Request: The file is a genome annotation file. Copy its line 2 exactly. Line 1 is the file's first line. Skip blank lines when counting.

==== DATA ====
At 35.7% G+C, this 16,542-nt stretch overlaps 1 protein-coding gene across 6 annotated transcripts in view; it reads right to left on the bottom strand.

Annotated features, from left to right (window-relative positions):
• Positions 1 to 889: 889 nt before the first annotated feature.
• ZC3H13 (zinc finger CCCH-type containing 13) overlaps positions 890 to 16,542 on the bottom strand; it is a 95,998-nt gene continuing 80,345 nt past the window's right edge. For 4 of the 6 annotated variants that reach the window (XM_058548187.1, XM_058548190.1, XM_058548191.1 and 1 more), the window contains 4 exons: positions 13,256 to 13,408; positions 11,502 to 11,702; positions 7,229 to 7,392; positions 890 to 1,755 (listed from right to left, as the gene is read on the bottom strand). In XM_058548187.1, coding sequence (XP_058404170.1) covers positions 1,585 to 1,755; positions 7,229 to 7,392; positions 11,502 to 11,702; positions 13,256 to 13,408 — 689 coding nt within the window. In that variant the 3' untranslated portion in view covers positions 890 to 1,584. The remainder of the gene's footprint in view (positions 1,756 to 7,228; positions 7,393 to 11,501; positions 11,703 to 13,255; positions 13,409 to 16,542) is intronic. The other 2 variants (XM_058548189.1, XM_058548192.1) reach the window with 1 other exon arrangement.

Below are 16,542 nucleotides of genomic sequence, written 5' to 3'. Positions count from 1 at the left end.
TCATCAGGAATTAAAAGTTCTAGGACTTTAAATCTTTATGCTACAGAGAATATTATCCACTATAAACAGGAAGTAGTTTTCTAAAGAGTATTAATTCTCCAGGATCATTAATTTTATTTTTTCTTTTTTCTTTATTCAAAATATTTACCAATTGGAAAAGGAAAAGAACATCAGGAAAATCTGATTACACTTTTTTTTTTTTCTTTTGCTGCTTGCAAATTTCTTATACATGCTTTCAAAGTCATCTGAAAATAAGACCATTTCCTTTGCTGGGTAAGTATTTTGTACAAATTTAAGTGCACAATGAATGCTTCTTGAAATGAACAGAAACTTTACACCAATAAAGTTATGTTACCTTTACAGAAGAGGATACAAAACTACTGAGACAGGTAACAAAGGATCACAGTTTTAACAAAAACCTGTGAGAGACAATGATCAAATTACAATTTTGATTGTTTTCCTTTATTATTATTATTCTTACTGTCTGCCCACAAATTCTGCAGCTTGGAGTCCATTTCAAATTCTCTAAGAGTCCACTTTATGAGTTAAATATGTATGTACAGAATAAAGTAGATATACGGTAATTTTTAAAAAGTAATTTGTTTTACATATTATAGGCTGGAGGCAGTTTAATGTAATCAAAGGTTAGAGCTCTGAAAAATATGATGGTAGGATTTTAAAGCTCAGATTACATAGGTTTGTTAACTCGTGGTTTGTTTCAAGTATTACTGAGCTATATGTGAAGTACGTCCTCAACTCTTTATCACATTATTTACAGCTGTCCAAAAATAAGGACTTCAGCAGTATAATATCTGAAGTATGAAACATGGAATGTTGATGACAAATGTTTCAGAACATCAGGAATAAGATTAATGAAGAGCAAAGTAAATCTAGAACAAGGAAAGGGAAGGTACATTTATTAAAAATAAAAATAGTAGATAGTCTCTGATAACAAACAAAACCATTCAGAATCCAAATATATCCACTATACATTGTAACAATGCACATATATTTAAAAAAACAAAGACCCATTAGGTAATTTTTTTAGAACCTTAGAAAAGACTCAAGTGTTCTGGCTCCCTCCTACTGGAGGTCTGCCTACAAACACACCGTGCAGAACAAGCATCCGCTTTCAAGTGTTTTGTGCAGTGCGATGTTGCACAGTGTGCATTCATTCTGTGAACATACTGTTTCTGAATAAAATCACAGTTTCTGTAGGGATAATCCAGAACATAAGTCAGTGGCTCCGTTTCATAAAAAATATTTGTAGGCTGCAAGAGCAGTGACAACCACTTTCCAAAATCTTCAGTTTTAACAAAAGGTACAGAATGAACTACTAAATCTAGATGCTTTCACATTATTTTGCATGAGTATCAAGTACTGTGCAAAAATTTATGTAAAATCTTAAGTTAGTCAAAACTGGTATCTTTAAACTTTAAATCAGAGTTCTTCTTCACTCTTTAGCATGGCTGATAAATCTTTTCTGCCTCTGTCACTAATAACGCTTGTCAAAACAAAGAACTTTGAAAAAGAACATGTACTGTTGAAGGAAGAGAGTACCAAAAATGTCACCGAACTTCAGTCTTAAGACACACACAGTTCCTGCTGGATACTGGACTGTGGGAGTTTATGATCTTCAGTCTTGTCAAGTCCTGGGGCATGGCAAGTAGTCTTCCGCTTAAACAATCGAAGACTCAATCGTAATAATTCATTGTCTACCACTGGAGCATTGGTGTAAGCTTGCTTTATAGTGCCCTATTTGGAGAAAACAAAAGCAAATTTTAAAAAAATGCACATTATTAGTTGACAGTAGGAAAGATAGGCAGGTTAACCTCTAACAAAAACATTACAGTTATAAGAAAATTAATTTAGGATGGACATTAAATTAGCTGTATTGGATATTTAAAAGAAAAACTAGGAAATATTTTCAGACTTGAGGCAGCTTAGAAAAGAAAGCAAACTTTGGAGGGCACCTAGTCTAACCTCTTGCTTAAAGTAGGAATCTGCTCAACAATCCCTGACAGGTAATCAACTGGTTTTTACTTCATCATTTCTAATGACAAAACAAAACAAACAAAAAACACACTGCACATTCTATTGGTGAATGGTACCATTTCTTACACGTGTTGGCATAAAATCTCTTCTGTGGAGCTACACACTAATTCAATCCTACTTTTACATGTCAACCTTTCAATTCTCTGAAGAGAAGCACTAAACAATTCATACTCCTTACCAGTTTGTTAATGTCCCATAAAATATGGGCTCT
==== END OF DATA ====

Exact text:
Annotated features, from left to right (window-relative positions):